I end this rather long day by brewing a cup of chamomile. I always make it the same way—the same brand’s bags, the same amount of water, and the same duration to let it brew. And this is extended in kind to most of my days. If a friend asks me how my days have been lately, I do not have a proper answer. I find myself stupefied in my repetition and banality. How have my days been? Well, exactly like they had been for a while now. In many ways, it is what paradise seems like.
Still, even Eden, with all its perfection, was not enough for us—ideal days are far from that. Now, I have begun feeling the urge to escape, at least temporarily. The only thing I know better than anything else is myself. I know that it has been a while since I set up camp on the loamy soil of calmer days, and now, since it has been long enough, my mind has begun to feel trapped again. My life is a continuous making and breaking of patterns. It is not in perfect discipline nor the lack of a routine that I thrive—I bloom in the in-between.
Earlier this evening, as I walked through the city and crossed the road, a little girl sitting in the backseat of a giant car waved to me, and I waved back. Almost immediately, as I passed and reached the sidewalk, I realised that this was my first interaction with a stranger in weeks. I feared it had been close to a month since I met someone new. It made me wince at the limitation of experience that has begun to set in like mould on an old wooden chair out on the patio of some farmhouse no one visits anymore. I believe I must get a change of scenery soon.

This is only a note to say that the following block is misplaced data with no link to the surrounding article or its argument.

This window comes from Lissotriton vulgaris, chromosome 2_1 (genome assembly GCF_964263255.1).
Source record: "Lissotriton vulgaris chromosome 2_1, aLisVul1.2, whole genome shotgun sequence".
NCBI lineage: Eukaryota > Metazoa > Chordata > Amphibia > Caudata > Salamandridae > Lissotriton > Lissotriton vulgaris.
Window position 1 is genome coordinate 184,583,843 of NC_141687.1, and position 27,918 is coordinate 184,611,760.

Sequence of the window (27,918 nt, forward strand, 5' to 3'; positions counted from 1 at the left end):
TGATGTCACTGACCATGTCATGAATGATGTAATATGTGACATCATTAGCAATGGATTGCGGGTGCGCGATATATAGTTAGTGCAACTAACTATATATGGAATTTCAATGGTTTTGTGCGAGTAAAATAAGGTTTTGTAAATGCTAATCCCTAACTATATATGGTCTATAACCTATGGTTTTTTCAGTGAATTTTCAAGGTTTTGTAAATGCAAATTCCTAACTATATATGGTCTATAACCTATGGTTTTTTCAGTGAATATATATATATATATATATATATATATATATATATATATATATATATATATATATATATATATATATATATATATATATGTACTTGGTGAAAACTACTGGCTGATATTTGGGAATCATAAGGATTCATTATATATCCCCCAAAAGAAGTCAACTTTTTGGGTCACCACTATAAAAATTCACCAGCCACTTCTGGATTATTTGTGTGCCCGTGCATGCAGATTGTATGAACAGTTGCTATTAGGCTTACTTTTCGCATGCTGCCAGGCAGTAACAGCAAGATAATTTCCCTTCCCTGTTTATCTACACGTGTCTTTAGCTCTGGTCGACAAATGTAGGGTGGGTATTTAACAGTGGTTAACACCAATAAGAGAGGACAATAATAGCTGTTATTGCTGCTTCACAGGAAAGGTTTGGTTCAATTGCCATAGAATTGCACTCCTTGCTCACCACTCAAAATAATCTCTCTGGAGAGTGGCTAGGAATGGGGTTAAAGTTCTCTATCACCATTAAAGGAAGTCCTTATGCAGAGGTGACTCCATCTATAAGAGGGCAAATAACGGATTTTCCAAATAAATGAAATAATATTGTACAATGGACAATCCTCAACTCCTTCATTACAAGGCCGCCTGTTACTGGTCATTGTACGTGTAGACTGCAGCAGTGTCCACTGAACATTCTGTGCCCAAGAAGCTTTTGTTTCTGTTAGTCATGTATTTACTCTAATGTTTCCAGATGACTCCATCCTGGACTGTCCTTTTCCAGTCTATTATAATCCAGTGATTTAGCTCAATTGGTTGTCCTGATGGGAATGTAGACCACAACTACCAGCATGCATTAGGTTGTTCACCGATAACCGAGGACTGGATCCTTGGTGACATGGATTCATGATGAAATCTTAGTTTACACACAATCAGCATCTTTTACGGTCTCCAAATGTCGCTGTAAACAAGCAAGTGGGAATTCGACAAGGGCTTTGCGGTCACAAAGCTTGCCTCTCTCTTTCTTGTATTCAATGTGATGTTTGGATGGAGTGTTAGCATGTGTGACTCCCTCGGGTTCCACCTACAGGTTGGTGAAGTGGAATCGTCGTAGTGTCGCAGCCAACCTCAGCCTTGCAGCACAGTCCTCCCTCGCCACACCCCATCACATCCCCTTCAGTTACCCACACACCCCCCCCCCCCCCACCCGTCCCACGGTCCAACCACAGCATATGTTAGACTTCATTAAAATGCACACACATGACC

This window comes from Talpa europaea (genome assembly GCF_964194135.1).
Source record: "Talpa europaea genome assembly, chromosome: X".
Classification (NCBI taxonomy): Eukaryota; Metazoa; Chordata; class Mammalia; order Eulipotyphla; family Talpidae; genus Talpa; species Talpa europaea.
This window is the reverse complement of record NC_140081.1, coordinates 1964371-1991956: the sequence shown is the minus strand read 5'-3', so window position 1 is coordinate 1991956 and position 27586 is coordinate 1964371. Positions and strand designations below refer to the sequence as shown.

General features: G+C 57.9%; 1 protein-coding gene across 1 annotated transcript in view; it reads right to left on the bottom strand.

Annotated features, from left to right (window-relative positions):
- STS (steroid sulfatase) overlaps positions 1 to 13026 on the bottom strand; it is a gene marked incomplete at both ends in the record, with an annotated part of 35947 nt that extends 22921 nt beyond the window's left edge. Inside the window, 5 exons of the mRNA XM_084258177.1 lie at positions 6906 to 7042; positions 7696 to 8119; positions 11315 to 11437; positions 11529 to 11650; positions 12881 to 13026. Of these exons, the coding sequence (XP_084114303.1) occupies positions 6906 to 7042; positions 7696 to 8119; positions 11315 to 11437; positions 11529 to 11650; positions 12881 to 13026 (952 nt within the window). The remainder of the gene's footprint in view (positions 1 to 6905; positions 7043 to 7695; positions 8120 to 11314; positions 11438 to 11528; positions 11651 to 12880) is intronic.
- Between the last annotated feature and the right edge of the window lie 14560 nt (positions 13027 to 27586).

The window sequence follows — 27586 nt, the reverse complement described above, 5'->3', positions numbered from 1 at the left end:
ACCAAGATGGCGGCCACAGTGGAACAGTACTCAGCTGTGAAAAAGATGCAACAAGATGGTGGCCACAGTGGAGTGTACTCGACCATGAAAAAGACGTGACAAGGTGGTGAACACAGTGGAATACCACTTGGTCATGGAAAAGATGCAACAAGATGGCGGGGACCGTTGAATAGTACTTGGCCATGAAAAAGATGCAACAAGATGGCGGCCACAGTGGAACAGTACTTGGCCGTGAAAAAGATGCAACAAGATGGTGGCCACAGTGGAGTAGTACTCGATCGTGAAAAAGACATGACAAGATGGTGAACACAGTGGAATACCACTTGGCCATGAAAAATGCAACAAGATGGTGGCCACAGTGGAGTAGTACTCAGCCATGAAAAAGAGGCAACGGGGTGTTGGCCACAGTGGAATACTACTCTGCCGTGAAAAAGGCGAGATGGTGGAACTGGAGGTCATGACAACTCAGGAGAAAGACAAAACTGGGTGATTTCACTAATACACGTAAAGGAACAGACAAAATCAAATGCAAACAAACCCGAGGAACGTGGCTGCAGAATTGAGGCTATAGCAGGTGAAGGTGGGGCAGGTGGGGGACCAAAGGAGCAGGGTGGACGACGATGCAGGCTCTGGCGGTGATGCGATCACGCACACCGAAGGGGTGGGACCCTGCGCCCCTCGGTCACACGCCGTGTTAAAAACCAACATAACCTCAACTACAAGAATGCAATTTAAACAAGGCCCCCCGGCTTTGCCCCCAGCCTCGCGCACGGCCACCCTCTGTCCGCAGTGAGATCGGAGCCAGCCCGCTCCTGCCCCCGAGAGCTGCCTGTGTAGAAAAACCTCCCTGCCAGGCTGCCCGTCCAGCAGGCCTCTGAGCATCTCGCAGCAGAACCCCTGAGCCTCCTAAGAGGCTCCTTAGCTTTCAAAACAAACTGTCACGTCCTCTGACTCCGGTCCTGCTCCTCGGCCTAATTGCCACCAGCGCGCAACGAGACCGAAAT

There is something about looking at the sea that you cannot get in a city fenced by hills and mountains. Mountains, especially when they surround you, are like walls. It often starts to feel like they are closing in like it has now for me. When you look at the sea, all you see is infinity; you see so much that is possible, all you cannot see beyond an unreachable horizon. Now, I cannot help but imagine a radiant, hot pink sun over calm, almost still water, the bright orange sky and no shore in sight, and the quiet hour as you take it all in, and hope—the hope that something remains to be seen.